Generally, it is the simple mean of the adopted sources which are standardised. In practice, most of the component indicators only rate corruption for a sub-set of the countries included in the CPI. The number of countries in CPI is not the same every year, and the number of sources adopted in the index varies from year to year. Like many other indexes used in global governance and development, TI's CPI is also questioned on a number of issues. Despite its global use, it contains certain technical concerns to be addressed.
Thompson and Shah (2005) in "Transparency International's Corruption Perceptions Index: Whose Perceptions Are They Anyway?" raised a set of questions which reflect a serious limitations of CPI: a. what is being measured? ; b. whose perceptions are they?; c. how to mitigate difficulty in technical issues?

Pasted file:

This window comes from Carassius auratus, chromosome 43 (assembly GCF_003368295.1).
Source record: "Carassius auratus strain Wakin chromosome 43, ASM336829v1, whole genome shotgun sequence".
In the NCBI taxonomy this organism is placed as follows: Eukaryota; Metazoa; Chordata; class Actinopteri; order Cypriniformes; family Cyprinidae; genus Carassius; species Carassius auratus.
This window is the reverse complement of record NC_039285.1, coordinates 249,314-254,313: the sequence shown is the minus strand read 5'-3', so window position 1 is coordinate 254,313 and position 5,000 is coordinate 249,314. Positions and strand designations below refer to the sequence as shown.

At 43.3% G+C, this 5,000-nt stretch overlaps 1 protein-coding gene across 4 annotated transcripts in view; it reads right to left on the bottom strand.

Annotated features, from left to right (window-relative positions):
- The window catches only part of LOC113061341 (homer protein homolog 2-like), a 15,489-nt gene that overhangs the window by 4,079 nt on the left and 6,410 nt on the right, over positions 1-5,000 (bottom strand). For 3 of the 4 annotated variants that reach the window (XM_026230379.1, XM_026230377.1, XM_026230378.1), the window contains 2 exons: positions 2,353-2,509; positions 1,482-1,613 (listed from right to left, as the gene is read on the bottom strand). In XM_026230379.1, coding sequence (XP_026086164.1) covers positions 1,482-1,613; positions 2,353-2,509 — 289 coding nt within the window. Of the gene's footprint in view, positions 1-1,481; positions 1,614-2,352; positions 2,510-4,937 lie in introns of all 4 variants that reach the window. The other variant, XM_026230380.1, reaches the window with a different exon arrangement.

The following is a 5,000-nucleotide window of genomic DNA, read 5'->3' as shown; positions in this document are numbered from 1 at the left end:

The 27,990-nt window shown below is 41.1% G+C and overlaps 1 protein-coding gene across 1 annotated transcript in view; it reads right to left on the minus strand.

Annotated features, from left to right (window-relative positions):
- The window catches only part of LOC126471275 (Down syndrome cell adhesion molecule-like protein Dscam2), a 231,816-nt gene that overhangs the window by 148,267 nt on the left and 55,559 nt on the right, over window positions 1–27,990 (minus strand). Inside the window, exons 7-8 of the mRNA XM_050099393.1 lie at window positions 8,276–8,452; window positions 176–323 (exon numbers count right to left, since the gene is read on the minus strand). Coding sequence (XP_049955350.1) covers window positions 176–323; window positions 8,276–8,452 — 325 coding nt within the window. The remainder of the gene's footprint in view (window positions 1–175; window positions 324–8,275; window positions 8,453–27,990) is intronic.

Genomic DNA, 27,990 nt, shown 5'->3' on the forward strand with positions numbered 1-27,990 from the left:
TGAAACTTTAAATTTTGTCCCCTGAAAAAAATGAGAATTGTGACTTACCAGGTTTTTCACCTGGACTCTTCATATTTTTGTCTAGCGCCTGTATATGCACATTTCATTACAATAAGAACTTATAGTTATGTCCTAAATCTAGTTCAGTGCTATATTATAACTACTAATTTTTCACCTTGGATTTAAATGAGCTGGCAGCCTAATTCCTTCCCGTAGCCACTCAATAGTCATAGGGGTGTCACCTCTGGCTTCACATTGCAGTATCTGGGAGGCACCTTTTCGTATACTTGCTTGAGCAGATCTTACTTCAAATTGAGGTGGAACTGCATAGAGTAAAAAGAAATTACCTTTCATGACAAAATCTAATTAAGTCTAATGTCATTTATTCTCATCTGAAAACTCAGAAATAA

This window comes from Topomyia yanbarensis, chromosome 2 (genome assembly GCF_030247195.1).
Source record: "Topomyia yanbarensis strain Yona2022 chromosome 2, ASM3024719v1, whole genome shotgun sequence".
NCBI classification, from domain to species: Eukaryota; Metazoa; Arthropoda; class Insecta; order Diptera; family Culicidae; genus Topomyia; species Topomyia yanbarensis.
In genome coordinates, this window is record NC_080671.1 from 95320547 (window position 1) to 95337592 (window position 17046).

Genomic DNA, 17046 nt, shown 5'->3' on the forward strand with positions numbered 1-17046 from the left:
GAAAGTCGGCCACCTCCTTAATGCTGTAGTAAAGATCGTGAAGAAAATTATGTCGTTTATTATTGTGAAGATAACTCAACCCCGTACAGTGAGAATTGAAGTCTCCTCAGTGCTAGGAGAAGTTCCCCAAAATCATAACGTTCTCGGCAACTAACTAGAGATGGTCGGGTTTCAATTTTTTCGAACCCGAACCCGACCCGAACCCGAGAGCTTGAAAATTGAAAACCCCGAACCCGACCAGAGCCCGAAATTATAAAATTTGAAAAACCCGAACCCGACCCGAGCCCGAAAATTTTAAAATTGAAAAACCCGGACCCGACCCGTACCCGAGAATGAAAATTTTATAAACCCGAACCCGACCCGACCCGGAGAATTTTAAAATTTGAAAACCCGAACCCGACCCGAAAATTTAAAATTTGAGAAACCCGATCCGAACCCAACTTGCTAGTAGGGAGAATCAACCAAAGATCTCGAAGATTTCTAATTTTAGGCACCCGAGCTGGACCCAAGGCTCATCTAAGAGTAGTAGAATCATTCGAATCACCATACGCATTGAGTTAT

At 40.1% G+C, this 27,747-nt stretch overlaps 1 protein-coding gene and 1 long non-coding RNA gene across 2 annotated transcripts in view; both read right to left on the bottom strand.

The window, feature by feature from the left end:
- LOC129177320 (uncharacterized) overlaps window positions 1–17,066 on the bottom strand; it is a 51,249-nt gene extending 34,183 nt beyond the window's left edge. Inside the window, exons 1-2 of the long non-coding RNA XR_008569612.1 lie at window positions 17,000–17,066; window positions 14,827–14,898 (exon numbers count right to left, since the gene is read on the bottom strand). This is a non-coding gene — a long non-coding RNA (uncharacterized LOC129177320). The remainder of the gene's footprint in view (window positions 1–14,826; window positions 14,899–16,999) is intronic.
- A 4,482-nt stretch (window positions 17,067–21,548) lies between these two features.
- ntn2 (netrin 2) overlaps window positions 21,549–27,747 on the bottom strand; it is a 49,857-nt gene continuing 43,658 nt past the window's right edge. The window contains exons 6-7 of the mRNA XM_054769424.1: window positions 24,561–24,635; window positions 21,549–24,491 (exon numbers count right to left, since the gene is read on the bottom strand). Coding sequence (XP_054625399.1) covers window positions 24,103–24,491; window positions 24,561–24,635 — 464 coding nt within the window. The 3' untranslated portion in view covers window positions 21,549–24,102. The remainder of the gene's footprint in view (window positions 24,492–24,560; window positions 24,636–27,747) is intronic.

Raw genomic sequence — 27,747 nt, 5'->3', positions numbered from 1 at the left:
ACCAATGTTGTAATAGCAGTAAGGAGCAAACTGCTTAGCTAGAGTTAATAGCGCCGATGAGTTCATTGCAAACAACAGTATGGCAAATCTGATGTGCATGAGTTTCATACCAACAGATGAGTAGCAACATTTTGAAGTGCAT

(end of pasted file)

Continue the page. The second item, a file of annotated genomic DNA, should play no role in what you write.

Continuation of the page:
It has been said that as corruption is a broad concept, despite accurate corruption ratings, it is quite fuzzy what does corruption rating present. The objective of the CPI, as per TI is "enhancing understanding of levels of corruption from one country to another" through data on perceptions of corruption. Concerns emerged while there are manifold aspects of corruption and each sort of corruption might create problems - which are difficult to measure simultaneously. The 'degree of corruption' might be used to express the frequency of corrupt events or acts, amount of bribe taken or paid. Gallup International Survey information, used in CPI several times, shows the number of corrupt acts. Further, World Bank Private Sector Survey and Global Competitiveness Report capture the issue of the amount of bribe paid. In addition, World Bank Private Sector Survey and the Asian Intelligence Issue inquire about the damage caused by corruption.